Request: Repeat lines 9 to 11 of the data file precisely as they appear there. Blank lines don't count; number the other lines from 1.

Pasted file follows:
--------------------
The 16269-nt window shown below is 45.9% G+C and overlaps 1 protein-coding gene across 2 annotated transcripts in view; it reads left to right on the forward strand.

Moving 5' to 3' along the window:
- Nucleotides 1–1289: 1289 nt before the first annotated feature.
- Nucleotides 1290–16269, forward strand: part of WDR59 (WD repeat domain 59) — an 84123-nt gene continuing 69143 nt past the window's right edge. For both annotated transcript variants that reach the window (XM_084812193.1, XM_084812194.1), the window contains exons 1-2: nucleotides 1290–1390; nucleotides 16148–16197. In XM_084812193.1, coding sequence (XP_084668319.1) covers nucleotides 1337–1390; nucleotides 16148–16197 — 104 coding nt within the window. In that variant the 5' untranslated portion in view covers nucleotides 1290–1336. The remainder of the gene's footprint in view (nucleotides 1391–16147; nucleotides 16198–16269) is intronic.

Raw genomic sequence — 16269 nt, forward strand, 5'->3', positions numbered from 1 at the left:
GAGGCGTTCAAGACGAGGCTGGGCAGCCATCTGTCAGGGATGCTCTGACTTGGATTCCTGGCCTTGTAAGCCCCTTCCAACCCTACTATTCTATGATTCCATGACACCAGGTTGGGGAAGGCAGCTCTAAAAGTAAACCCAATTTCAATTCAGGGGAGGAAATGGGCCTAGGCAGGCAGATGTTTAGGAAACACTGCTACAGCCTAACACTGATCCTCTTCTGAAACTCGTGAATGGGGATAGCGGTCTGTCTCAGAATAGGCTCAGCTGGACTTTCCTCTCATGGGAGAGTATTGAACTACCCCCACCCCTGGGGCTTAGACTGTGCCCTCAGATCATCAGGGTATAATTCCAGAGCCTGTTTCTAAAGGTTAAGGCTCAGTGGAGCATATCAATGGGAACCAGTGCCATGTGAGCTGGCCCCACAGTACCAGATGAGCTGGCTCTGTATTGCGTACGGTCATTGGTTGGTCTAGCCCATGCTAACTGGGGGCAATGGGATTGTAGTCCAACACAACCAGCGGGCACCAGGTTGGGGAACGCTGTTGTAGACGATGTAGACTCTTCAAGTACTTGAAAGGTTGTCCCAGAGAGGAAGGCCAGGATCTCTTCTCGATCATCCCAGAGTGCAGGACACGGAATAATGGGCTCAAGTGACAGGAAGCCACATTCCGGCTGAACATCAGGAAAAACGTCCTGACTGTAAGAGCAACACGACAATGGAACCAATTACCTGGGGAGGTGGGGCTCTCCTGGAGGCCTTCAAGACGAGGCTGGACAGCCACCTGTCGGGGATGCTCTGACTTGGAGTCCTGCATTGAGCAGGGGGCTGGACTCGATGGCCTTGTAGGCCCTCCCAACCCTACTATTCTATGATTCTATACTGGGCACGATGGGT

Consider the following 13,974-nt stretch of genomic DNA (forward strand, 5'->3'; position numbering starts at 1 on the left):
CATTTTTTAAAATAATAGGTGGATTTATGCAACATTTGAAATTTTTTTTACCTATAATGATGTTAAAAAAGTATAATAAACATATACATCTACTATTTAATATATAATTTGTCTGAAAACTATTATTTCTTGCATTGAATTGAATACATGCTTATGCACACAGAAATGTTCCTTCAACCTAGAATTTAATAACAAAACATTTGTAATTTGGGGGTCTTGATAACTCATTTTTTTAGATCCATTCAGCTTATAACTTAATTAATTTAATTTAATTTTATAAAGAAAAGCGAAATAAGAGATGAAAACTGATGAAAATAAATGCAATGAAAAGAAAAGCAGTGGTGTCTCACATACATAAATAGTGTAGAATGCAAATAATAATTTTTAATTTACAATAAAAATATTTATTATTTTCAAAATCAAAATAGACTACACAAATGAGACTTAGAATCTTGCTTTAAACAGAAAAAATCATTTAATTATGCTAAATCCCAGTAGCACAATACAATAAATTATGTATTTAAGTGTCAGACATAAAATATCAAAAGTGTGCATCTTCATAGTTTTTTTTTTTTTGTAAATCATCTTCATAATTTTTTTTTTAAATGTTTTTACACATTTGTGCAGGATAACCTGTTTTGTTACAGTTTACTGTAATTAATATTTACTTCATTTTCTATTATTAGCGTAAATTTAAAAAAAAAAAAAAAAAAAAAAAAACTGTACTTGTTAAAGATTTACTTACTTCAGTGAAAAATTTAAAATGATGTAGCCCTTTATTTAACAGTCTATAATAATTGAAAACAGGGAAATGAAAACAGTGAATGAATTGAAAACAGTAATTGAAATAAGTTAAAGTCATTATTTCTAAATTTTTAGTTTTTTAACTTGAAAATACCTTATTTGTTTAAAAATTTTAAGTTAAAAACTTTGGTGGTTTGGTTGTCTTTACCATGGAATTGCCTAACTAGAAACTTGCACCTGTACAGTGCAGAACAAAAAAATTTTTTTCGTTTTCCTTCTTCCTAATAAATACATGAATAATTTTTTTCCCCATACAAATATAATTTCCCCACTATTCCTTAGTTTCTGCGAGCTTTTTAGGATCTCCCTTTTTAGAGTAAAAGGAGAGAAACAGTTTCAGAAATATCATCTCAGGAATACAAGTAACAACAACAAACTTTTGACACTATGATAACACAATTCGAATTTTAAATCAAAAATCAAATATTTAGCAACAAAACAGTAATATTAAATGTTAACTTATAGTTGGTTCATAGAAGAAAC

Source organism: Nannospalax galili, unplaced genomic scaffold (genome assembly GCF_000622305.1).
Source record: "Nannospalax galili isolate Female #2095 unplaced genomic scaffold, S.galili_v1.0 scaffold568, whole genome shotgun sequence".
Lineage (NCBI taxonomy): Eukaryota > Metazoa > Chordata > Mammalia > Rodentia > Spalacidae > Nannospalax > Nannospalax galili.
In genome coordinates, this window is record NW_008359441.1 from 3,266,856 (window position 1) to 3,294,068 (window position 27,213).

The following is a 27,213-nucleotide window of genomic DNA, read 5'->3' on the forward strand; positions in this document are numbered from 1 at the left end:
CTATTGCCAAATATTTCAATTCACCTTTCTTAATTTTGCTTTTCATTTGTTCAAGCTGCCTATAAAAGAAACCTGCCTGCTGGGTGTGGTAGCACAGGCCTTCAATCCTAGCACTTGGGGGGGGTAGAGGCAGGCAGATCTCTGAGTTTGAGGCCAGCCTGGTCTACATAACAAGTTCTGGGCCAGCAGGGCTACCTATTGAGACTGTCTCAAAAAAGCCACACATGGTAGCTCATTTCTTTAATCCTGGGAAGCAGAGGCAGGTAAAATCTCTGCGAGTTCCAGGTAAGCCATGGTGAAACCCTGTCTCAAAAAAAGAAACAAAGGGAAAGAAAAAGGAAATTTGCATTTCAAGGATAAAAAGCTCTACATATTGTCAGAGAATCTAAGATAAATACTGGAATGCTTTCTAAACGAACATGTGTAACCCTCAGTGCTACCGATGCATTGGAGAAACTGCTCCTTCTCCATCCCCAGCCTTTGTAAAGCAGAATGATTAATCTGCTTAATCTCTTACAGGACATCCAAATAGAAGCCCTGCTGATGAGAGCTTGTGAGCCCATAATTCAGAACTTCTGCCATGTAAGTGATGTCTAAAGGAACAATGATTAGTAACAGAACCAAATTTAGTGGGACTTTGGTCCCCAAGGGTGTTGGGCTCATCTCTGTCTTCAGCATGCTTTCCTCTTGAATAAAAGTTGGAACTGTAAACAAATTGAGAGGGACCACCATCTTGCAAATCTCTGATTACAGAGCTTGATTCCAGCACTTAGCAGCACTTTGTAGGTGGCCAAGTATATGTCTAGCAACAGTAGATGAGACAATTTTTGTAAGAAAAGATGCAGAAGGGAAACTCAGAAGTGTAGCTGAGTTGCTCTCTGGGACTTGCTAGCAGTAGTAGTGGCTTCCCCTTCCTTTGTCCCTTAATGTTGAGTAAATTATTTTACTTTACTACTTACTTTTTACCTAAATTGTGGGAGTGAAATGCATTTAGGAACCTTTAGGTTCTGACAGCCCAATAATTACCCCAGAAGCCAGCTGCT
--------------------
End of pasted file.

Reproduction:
Source organism: Nannospalax galili, unplaced genomic scaffold (genome assembly GCF_000622305.1).
Source record: "Nannospalax galili isolate Female #2095 unplaced genomic scaffold, S.galili_v1.0 scaffold568, whole genome shotgun sequence".
Lineage (NCBI taxonomy): Eukaryota > Metazoa > Chordata > Mammalia > Rodentia > Spalacidae > Nannospalax > Nannospalax galili.